Jake Miller: Yes. This is where a password manager becomes very important so that you are able to easily generate a password that meets the password construction policy in your policies and procedure documents. And that's what I do.

Jara Rowe: I have to admit, previous to Trava, I would just add a 1 or a 2 at the end of the password because I didn't want to come up with an entirely new password. But now I do use those password managers as well just to come up with whatever it is.

Jake Miller: Yeah, it's also why a single sign on options really helpful. So if you use Google Workspace or whatnot and you have a single password to access or to authenticate for the other systems, then there are less passwords to manage.

Jara Rowe: Yeah. All right. So what is the craziest attack you've heard about seen, worked on?

Jake Miller: Yeah, so this is actually a very close to home one at a former role. I won't mention which one. It was a long time ago. I was a software engineer on a new product, I was like, " I'm just going to go test and see if I can break anything." Now, one of the things I was able to do that fortunately had not been found, I was able to delete, or actually I was able to export all the data from a different table in a database than I wasn't supposed to be able to do. That's crazy that that was possible. And we were able to fix it very early on, right before it went out to production. So I would say that's like the most close to home and scariest because our software could have been affected.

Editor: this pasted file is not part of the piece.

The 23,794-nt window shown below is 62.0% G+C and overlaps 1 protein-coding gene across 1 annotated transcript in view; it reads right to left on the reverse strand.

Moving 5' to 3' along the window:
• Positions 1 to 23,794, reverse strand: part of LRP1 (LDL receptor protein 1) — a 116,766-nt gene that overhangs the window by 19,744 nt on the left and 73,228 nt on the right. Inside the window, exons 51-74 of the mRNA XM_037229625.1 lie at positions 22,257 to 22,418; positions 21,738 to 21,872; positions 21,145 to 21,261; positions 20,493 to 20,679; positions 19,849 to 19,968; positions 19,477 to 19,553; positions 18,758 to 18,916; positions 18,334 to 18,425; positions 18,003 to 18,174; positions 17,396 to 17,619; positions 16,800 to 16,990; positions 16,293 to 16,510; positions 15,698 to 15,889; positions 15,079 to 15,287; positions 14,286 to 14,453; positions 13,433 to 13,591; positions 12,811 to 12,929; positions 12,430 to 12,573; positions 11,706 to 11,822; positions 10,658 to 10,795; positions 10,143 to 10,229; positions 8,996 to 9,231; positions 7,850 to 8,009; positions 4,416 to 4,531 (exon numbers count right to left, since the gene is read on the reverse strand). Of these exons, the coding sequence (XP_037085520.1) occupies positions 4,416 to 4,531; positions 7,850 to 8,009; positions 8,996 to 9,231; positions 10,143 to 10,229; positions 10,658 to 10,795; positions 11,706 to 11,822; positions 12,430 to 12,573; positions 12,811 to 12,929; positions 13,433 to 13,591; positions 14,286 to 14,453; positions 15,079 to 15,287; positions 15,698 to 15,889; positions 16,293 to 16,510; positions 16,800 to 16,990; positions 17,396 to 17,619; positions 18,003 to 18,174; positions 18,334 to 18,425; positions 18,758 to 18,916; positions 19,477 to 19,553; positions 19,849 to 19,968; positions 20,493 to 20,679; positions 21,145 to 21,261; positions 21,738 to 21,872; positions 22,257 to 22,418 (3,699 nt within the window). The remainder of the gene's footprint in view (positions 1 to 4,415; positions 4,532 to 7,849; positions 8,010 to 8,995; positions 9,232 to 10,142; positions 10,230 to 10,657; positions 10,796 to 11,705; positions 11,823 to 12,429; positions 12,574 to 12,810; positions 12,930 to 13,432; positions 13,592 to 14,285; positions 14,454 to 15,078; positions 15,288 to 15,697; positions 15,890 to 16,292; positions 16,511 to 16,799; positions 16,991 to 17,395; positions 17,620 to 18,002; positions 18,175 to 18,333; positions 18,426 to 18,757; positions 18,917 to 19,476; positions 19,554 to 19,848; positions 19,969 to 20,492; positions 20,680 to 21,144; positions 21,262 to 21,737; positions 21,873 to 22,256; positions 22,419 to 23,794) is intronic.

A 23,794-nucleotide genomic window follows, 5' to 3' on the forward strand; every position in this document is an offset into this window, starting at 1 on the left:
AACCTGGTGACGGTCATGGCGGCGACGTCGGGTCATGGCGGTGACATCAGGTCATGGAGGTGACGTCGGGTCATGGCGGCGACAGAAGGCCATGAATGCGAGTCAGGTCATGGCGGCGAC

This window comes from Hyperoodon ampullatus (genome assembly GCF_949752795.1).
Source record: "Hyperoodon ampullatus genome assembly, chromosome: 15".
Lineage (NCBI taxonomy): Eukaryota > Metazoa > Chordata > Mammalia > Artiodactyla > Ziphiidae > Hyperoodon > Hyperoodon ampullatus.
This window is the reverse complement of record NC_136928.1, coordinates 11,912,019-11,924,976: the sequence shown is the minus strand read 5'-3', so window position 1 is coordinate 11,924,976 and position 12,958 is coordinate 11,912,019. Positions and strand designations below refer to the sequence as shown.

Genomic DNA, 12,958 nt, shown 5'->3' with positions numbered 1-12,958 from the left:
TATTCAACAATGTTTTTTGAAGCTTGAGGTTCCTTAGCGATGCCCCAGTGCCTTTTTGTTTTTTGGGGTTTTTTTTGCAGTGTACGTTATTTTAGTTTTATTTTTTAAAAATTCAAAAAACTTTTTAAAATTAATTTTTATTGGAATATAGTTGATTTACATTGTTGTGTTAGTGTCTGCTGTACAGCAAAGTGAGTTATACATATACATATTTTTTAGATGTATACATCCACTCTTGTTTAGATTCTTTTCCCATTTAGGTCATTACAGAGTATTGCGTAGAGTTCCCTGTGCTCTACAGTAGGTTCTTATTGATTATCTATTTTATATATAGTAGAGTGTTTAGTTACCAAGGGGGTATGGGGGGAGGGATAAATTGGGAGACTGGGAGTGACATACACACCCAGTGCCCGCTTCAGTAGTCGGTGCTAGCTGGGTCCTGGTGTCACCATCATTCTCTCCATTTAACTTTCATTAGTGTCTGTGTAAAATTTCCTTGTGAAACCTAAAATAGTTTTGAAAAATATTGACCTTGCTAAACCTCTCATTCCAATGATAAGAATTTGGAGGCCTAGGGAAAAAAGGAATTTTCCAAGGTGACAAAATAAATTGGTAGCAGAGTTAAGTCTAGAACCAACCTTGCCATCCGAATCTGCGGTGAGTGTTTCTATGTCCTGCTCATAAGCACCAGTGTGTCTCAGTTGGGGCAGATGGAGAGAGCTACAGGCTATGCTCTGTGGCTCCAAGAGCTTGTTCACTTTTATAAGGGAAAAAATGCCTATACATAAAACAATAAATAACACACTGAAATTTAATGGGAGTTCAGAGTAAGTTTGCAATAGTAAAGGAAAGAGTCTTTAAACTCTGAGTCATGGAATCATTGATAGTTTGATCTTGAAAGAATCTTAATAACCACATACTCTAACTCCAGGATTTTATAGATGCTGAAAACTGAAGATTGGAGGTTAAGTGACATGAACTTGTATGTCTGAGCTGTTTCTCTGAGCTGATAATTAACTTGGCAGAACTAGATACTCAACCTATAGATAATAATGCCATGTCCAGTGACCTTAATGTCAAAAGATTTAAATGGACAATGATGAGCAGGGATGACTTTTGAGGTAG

Jara Rowe: All right. So give me a cybersecurity prediction of yours that you think we may see over the next five years.

Jake Miller: I think as much hype as there is around artificial intelligence and machine learning, we are going to find that those tools in those paradigms are put in place to find vulnerabilities quickly and more easily than humans can. AI, machine learning is particularly good at pattern recognition, and I think that we're going to see more white hat hackers, but also malicious actors using those sorts of tools to find vulnerabilities.